Buhari responded saying that 30 years ago he found himself “here as Head of State”. It wasn’t actually “here” since “here” is Aso Rock in Abuja and the seat of power then was Dodan Barracks in Lagos. He said that then he locked up people and they were “guilty until they prove themselves innocent”. But now things have presumably changed.
He claimed that money had been returned by corrupt people and they would still be prosecuted. But he refused to say how much.
In response to a question on how far he would go up the chain in pursuing corrupt people, the president claimed that he would prosecute anyone they had evidence against, and it was up those people to “prove themselves innocent” in court. It appears Buhari was not quite sure how the criminal justice system works. The accused doesn’t have to prove themselves innocent. The onus is on the prosecution to prove the accused guilty.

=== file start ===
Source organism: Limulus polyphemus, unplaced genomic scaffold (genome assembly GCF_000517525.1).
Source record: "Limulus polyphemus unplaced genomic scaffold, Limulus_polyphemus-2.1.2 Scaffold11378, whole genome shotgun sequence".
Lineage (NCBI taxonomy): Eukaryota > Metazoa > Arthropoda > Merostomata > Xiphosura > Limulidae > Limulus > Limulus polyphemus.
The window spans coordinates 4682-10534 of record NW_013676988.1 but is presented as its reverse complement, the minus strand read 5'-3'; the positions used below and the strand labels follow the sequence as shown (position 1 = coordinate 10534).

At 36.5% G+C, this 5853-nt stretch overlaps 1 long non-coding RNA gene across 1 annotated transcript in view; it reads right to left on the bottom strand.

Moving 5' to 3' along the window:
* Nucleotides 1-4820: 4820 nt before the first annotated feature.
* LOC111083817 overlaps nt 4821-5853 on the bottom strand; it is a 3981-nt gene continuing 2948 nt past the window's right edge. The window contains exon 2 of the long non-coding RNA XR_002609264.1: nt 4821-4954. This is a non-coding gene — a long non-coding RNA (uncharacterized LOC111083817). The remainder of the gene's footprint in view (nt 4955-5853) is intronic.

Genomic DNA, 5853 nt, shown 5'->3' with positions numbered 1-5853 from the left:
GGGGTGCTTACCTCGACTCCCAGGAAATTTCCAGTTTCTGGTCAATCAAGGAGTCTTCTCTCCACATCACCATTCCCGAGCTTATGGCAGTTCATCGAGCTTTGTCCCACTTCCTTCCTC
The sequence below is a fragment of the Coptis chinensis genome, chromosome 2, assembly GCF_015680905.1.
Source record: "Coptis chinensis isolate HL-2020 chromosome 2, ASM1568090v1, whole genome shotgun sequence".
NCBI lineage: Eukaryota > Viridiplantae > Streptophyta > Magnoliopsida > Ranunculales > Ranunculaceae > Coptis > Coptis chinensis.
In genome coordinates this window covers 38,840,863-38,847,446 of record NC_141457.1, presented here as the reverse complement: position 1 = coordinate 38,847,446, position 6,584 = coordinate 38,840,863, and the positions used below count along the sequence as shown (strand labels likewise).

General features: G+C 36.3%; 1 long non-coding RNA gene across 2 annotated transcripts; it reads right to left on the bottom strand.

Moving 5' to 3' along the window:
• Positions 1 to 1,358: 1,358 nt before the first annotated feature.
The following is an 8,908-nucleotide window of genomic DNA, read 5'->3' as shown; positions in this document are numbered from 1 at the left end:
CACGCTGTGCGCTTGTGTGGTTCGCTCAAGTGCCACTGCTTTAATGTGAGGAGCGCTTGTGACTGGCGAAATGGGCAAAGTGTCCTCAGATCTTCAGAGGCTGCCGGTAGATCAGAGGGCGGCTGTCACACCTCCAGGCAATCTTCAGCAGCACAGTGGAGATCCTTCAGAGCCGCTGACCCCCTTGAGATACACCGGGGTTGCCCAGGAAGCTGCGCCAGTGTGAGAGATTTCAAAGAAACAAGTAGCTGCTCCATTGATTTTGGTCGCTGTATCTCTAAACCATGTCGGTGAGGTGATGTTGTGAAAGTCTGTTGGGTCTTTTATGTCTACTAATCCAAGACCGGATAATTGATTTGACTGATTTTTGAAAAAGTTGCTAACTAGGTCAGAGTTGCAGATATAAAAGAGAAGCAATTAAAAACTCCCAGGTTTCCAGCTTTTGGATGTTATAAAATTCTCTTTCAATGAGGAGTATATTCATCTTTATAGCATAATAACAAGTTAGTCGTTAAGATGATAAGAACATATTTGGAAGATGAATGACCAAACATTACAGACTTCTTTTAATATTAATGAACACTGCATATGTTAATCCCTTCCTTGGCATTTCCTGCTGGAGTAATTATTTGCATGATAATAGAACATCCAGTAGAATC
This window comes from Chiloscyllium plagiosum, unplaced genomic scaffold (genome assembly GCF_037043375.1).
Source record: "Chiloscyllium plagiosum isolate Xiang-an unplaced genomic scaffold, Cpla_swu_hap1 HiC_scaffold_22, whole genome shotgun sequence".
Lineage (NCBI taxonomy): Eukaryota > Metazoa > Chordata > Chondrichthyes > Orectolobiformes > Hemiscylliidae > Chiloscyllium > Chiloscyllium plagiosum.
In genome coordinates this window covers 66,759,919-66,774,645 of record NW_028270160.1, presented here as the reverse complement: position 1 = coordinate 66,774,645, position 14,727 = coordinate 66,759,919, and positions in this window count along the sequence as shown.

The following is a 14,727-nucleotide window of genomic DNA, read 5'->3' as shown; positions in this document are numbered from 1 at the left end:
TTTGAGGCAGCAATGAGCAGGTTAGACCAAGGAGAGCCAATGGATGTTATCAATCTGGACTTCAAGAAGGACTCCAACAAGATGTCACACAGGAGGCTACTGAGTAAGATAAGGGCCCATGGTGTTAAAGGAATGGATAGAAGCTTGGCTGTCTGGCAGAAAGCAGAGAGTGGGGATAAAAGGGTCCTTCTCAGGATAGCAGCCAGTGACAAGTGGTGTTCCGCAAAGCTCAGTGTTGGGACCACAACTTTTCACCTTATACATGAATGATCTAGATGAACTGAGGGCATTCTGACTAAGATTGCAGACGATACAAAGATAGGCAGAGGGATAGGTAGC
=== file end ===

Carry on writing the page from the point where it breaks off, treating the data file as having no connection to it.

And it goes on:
Another questioner prefaced a question on asset declaration with the claim that the president is a “man of impeccable integrity”, and then asked when he was going to make a full disclosure of his assets. The president claimed that he had declared his assets four times. But that was not the issue. He claimed during the campaign that he would make his declaration public. He has not provided a full public declaration. He tried to fudge the issue by claiming anyone could go and ask to see his declaration. This is not true. He then resorted to asking why it was just “me alone” that people wanted to see their asset declaration. Mr President, maybe it is because you promised to provide it during the campaign. You are meant to be a “man of impeccable integrity”. It is time you started acting like one and keep your promises.